All Options Are on the Table? Time Horizons and the Decision-Making Process in Conflict Academic Article uri icon

abstract

  • Abstract This study explores how time horizons shape the decision-making process in international conflicts. I posit that leaders assess only a subset of the available policy options. The proposed decision-making model suggests that time horizons serve as a screening mechanism. Only policies that fit the actor's time horizon enter the choice set and can be eventually selected. Thus, variations in actors’ time horizons generate different choice sets in terms of size and composition. These different choice sets affect the identity of the selected policy. Using a two-phase experiment, I demonstrate that short time horizons reduce the choice set size and the type of options that are considered. The selection of the final policy is sensitive to the inherent trade-off in policy implications and to the composition of the choice set. These findings clarify the influence of time horizons on conflict choices within a two-phase decision process. It also explains why, facing international conflicts, political leaders are not likely to place all policy options “on the table.”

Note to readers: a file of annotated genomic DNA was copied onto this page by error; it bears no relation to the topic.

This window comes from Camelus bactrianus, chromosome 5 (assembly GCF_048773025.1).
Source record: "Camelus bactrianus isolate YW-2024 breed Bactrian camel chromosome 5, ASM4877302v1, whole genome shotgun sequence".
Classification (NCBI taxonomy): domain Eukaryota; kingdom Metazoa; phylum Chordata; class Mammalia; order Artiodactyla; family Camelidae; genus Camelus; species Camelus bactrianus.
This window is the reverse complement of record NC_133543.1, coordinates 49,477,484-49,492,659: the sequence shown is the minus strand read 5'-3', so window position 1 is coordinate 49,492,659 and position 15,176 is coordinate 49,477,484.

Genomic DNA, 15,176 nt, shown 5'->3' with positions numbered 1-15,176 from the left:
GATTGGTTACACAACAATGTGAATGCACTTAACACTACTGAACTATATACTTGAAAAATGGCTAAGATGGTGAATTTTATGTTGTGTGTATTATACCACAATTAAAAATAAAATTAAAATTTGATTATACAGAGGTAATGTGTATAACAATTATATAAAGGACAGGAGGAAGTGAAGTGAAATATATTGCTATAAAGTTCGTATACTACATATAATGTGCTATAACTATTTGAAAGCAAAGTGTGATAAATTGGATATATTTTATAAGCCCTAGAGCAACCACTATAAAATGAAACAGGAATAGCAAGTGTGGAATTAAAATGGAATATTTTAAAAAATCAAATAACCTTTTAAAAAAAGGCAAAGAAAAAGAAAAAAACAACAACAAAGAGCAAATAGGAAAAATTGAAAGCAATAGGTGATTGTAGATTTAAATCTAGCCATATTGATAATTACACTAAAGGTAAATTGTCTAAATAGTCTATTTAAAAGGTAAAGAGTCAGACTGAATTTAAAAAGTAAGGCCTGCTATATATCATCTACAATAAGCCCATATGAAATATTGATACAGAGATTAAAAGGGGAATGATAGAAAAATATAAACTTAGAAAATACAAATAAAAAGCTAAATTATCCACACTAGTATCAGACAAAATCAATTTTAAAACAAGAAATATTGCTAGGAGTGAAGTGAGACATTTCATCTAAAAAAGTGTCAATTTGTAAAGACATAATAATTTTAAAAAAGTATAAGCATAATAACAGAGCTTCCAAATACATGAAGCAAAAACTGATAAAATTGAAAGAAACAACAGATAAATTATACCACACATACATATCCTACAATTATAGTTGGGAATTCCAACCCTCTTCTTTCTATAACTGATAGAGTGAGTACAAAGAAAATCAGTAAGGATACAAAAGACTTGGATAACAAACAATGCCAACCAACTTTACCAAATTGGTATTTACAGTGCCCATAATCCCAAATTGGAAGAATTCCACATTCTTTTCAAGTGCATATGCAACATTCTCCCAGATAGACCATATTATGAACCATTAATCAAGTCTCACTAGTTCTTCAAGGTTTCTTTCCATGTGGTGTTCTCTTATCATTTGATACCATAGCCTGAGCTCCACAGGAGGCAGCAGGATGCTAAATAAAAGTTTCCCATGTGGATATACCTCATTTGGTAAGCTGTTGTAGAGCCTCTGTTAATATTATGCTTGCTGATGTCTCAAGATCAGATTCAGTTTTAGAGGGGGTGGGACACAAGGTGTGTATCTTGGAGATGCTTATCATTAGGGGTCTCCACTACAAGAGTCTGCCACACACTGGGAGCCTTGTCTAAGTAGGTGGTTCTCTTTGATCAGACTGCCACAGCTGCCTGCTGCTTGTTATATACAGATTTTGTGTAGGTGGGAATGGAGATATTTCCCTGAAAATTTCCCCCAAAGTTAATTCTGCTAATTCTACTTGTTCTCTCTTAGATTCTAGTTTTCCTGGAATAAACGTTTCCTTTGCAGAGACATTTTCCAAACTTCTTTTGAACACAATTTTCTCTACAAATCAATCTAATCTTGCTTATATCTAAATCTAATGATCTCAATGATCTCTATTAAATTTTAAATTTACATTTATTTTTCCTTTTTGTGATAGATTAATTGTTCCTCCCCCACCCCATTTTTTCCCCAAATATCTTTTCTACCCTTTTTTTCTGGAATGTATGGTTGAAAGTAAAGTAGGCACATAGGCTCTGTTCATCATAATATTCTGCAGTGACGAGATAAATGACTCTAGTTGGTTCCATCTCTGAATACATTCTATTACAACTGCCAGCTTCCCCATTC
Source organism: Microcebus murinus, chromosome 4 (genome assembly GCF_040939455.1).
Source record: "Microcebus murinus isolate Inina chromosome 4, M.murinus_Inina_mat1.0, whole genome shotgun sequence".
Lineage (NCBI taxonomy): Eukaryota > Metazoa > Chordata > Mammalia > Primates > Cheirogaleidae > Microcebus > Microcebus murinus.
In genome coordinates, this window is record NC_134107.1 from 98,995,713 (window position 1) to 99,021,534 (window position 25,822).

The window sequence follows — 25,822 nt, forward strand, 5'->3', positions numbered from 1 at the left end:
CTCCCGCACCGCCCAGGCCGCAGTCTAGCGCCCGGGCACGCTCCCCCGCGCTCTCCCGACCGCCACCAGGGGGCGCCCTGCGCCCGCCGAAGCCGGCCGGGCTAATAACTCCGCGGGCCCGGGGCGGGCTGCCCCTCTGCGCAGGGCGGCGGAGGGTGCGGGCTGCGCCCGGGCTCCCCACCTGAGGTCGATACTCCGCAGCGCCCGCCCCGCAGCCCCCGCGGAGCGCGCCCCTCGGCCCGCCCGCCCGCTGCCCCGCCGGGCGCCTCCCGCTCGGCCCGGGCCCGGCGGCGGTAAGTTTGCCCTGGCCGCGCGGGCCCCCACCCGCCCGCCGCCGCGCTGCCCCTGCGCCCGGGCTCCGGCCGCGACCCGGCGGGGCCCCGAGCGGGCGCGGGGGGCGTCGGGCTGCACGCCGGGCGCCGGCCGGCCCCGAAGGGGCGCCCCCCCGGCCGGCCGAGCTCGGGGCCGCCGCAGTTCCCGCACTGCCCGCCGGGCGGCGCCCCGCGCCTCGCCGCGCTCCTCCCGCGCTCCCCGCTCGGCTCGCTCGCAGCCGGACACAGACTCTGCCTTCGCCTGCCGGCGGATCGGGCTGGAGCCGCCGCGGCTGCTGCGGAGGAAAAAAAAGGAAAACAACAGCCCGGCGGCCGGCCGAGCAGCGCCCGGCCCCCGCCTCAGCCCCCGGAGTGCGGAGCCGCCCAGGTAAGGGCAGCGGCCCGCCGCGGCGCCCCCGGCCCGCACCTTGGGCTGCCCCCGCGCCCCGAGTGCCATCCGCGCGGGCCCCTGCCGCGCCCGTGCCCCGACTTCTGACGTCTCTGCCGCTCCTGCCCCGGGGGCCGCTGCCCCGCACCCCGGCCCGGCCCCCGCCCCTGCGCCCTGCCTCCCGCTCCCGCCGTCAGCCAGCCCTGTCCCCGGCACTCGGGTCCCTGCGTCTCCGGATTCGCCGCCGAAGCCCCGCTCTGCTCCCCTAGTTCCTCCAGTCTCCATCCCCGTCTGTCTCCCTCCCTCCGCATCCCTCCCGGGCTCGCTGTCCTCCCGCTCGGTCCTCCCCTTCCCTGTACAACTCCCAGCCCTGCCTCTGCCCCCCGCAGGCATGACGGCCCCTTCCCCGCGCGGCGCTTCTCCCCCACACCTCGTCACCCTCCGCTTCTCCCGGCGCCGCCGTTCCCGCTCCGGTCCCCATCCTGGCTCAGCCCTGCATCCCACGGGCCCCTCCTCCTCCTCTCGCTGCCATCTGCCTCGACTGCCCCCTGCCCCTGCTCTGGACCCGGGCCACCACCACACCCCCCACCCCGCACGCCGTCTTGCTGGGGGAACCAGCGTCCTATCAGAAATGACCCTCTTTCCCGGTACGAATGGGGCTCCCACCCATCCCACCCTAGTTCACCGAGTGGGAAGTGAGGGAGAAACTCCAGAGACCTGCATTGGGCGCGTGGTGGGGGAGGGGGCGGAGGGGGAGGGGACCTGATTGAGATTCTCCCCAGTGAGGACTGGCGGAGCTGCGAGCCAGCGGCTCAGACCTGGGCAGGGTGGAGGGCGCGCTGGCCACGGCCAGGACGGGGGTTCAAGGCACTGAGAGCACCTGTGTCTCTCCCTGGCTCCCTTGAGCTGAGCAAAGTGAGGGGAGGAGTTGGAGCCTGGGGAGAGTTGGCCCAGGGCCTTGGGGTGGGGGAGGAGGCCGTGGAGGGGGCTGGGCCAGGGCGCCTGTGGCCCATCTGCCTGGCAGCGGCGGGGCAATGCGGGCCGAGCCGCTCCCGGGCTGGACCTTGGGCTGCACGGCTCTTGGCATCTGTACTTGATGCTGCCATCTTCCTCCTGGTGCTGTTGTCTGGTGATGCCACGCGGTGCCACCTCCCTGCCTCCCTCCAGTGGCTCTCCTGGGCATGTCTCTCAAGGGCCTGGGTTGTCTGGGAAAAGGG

published proceedings

  • Foreign Policy Analysis

altmetric score

  • 0.25

author list (cited authors)

  • Dvir, R

citation count

  • 0

complete list of authors

  • Dvir, Rotem

publication date

  • August 2021